Once a small, but growing, part of the grocery industry, online ordering and delivery has suddenly gone mainstream.
Physical distancing due to the coronavirus threat is at the root of the trend, but that doesn’t mean it, or other consumer habits adopted out of necessity, will completely go away once the pandemic has been contained, say two Saint Joseph’s experts.
Customers tend to get stuck in particular buying habits and often won’t change unless something big happens to push them out of their inertia, explains John L. Stanton, Ph.D., a professor of food marketing.
As an example, he points to a trend that arose during the 2008 recession: Strapped for cash, many Americans started buying private label goods — and didn’t stop, even after their financial situations got better.
“Lo and behold, people realized that private labels were really good products and wondered why they weren’t buying them all along,” he says.
Not all changes stick like that, he adds. Purchases of organic goods also dropped during the Great Recession but bounced back once times were better. But he thinks grocery delivery, and a trend toward cooking more at home, could be here to stay even after coronavirus has passed.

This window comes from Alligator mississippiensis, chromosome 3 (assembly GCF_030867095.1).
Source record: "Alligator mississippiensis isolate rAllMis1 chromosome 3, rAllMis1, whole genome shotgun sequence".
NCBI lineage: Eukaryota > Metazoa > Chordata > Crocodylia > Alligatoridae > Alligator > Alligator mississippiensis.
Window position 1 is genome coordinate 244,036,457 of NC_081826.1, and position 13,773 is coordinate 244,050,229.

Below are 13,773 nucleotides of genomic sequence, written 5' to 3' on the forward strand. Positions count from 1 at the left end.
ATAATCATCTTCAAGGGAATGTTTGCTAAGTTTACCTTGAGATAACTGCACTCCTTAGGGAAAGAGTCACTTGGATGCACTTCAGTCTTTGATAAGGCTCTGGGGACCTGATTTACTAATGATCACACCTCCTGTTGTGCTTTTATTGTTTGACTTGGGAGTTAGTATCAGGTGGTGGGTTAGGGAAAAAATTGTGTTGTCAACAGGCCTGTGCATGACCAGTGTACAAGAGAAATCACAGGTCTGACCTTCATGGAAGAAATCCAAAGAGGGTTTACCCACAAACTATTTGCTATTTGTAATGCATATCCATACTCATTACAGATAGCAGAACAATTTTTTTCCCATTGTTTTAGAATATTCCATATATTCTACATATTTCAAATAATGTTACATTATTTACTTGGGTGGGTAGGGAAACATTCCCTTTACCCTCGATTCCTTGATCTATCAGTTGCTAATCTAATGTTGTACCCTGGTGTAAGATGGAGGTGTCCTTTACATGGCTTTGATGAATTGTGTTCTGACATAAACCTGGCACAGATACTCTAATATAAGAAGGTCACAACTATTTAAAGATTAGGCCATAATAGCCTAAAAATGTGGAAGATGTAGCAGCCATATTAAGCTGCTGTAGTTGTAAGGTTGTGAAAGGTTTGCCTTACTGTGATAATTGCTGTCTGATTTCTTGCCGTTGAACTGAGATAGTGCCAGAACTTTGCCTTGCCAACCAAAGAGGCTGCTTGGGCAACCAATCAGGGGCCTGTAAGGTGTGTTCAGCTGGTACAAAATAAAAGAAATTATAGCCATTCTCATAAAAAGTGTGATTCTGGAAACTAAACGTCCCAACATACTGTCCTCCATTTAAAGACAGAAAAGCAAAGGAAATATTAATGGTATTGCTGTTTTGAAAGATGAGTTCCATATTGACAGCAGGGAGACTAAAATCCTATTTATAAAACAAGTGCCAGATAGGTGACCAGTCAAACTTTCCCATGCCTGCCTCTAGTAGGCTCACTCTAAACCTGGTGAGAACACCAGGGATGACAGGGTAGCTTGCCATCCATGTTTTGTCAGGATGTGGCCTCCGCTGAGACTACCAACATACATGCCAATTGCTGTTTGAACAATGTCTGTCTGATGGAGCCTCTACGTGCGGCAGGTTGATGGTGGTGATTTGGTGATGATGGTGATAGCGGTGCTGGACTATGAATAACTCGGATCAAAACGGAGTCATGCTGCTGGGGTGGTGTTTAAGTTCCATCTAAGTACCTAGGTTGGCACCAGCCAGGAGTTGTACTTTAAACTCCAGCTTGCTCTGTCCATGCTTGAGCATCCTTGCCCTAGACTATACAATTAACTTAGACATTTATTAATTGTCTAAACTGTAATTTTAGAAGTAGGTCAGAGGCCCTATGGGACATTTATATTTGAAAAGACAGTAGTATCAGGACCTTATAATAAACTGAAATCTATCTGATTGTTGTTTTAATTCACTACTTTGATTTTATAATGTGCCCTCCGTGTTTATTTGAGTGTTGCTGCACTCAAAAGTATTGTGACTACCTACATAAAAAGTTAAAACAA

“The projections show millennials and Generation Z were tending to eat out more, but now they’re going to make meals at home and realize it wasn’t so bad and do it a little more often,” Stanton says.
A 2017 U.S. Department of Agriculture study showed that millennials spent less money than other groups on food at home, made fewer trips to the grocery store and tended to focus their grocery budget on ready-to-eat foods.
The online grocery industry was growing rapidly before coronavirus — a 2019 report from Business Insider shows its market value doubling between 2016 and 2018. But that growth was coming from a small overall base. Stanton says some of the new customers will go back to their usual routine once the crisis is over, but many won’t.
“If I was the grocery industry, I’d be advertising home delivery like crazy,” he says.
But the rise in new customers for online grocery services is also exposing some of the weaknesses in many companies’ models, says Ernest Baskin, Ph.D., an assistant professor of food marketing.